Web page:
Kudos for not giving up 🙂

    • TBM says:

      I might make a shirt that says that. When I got to the rope section I really missed the stairs. I didn’t feel like I was going to fall to my death when on the stairs.

  17. pattisj says:

    I think I’d prefer to linger there a few days after all that effort, and absorb the beauty. Great photos.

    • TBM says:

      Lingering would be nice. Except you get pretty cold once you stop moving. I had that issue when I would stop and rest. I didn’t rest long since I would start to shiver.

  18. Wowza, what a story! I felt more sorry for you with each paragraph, but you conquered the wet feet, the stairs, the slippery granite, altitude sickness, sleep deprivation, and saw the sunrise! Major kudos to you.
    “Great, more effin stairs.” Oh, you made me laugh out loud with that one. 🙂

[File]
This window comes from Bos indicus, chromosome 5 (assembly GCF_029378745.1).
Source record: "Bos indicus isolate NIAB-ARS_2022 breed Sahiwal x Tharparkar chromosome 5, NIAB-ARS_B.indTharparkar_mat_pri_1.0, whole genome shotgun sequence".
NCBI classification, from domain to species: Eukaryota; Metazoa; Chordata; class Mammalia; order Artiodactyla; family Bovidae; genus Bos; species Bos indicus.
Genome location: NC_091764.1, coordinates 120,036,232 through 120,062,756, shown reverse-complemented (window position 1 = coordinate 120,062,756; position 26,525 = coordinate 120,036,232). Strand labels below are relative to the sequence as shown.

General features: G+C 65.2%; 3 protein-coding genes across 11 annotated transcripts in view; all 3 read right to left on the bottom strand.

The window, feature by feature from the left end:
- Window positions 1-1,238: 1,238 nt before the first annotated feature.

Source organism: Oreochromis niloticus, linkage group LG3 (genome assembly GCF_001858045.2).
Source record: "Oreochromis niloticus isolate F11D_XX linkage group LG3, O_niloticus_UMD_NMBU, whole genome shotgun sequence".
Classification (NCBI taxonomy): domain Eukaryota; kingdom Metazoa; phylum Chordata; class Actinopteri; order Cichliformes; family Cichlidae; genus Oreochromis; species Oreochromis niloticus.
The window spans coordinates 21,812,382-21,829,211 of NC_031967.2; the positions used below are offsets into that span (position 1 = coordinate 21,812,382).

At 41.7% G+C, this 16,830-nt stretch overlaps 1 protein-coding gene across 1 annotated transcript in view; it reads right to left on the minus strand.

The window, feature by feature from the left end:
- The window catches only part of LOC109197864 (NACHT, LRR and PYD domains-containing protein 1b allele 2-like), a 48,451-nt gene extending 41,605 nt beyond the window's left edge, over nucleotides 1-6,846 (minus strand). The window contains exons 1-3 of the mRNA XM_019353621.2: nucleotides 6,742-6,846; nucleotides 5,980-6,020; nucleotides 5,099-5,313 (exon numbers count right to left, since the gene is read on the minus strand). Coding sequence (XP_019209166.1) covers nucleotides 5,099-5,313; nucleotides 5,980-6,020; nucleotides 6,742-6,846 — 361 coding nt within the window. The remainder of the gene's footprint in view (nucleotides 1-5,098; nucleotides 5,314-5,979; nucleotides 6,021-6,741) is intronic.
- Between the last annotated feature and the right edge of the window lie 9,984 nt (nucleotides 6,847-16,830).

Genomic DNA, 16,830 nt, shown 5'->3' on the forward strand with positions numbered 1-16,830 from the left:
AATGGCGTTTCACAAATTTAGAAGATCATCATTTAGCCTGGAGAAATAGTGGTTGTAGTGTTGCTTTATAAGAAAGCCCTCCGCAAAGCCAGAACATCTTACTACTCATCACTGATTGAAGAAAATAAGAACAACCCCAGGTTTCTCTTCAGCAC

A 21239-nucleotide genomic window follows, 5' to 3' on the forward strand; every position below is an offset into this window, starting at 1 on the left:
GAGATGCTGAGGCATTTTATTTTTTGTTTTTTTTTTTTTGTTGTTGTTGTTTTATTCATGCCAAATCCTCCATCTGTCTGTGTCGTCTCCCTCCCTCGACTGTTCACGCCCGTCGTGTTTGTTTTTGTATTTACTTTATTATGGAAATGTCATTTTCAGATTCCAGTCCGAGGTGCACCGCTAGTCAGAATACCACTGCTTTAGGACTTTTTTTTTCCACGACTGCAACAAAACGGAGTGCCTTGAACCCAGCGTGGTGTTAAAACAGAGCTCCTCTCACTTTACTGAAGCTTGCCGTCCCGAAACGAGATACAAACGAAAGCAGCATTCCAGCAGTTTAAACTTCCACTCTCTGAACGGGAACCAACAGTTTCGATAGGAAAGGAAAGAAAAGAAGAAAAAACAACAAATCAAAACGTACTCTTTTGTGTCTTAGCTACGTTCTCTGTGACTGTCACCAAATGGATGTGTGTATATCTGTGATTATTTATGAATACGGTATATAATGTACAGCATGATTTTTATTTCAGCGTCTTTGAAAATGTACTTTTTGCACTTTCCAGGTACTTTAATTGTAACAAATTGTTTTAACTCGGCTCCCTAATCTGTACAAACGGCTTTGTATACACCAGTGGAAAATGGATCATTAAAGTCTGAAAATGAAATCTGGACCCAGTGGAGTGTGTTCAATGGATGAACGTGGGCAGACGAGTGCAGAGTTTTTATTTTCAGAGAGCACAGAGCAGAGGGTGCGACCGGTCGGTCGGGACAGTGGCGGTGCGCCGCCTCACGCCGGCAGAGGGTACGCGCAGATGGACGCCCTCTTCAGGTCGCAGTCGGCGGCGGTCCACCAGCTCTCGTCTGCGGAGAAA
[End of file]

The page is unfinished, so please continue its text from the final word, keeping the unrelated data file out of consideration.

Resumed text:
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  20. poppytump says:

    Truly TBM you have achieved something amazing by your climbing of Mountain Kinabalu ! Your excellent account had me hooked stair by stair breath by pain .
    You got to your goal and boy was it worth it . A resounding YES ….. Congratulations 🙂

  21. aFrankAngle says:

    Cheers to your efforts, and my legs are sore from reading!

  22. frizztext says:

    “…It was 6 o’clock in the morning and I was standing on the top of a mountain. Most people were still in bed, but I just climbed a mountain…” – I’m sure, you’ll never forget the triumph!

  23. Hi. That was quite some feat you have achieved. As I keep reiterating , a few years from now you will forget all the hardship and remember only the achievement.
    I hope your next project is to cross a nice flat sandy desert.
    Great photos.
    Loved reading about your climb to the top.
    And that man with the flip flops, did he make it too?

    • TBM says:

      My next project will be much easier. Still a challenge, but not a mountain. Maybe a new mountain next year. I lost track of the man in flip flops. I hope he made it and had fun.